Content continues after advertisement

Chelonian Culture

Clinician's Brief (Capsule)

Exotic Animal Medicine

|October 2015

Sign in to Print/View PDF

Conjunctivitis is common in captive chelonians. This study evaluated conjunctival swabs from 34 healthy and diseased chelonians (18 tortoises, 16 turtles) for presence of bacteria and fungi.

There was bacterial growth from all samples, with 21/34 (62%) having more than 1 isolate. The presence of more than 1 type of bacteria did not correlate with presence of clinical disease.

Tortoises were more likely to have gram-positive isolates, whereas turtles (in line with their living in confined aquatic environments, likely favoring high numbers of enteric bacteria) more commonly had gram-negative organisms. Only 1 aquatic turtle showed signs of conjunctivitis, however, and was the only animal testing positive for Staphylococcus haemolyticus and Morganella morganii. Of concern, the M morganii isolate was resistant to various antimicrobials often used in chelonians. All isolated organisms were potentially clinically relevant, mostly as opportunistic agents, for animals and humans.


The “normal” values and microbial flora of many of our exotic animal species have not been fully evaluated. This paper attempts to characterize some of the bacteria found in chelonian conjunctiva. Many of the bacterial species isolated in this study are considered opportunistic pathogens and a few potential notorious zoonotic pathogens. One unique clinical note was the isolation of primarily gram-positive isolates in tortoises and gram-negative isolates in turtles. This paper provides a good reference after obtaining results from bacterial culture or cytology of any chelonian ophthalmologic case.—Rob L. Coke, DVM, DACZM, DABVP (Reptile & Amphibian Practice), CVA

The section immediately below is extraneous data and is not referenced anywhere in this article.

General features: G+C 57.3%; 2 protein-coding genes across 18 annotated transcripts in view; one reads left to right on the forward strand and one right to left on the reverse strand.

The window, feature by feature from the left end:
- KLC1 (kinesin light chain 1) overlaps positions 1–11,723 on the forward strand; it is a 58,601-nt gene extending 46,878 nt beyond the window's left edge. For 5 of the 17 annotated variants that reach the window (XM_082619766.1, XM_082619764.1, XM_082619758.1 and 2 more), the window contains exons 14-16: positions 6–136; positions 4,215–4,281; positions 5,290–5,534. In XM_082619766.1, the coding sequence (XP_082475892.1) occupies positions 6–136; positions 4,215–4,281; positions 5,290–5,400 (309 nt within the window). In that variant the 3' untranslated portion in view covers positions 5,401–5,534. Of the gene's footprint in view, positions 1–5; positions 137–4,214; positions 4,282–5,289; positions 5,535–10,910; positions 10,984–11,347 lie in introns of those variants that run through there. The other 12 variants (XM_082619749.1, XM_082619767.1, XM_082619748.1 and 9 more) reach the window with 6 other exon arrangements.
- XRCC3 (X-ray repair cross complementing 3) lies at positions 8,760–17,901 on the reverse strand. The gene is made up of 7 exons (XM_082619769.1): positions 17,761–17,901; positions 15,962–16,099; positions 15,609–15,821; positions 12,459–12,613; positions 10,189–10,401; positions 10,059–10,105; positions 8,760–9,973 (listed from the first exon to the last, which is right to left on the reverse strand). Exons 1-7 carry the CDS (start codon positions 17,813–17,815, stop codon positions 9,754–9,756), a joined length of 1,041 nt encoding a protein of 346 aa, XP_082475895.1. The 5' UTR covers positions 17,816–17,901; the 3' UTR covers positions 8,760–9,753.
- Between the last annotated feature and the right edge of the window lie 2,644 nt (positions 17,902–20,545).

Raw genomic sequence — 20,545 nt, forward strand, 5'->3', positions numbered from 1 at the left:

For global readers, a calculator to convert laboratory values, dosages, and other measurements to SI units can be found here.

All Clinician's Brief content is reviewed for accuracy at the time of publication. Previously published content may not reflect recent developments in research and practice.

Material from Clinician's Brief may not be reproduced, distributed, or used in whole or in part without prior permission of Educational Concepts, LLC. For questions or inquiries please contact us.


Clinician's Brief:
The Podcast
Listen as host Alyssa Watson, DVM, talks with the authors of your favorite Clinician’s Brief articles. Dig deeper and explore the conversations behind the content here.
Clinician's Brief provides relevant diagnostic and treatment information for small animal practitioners. It has been ranked the #1 most essential publication by small animal veterinarians for 9 years.*

*2007-2017 PERQ and Essential Media Studies

© 2023 Educational Concepts, L.L.C. dba Brief Media ™ All Rights Reserved. Terms & Conditions | DMCA Copyright | Privacy Policy | Acceptable Use Policy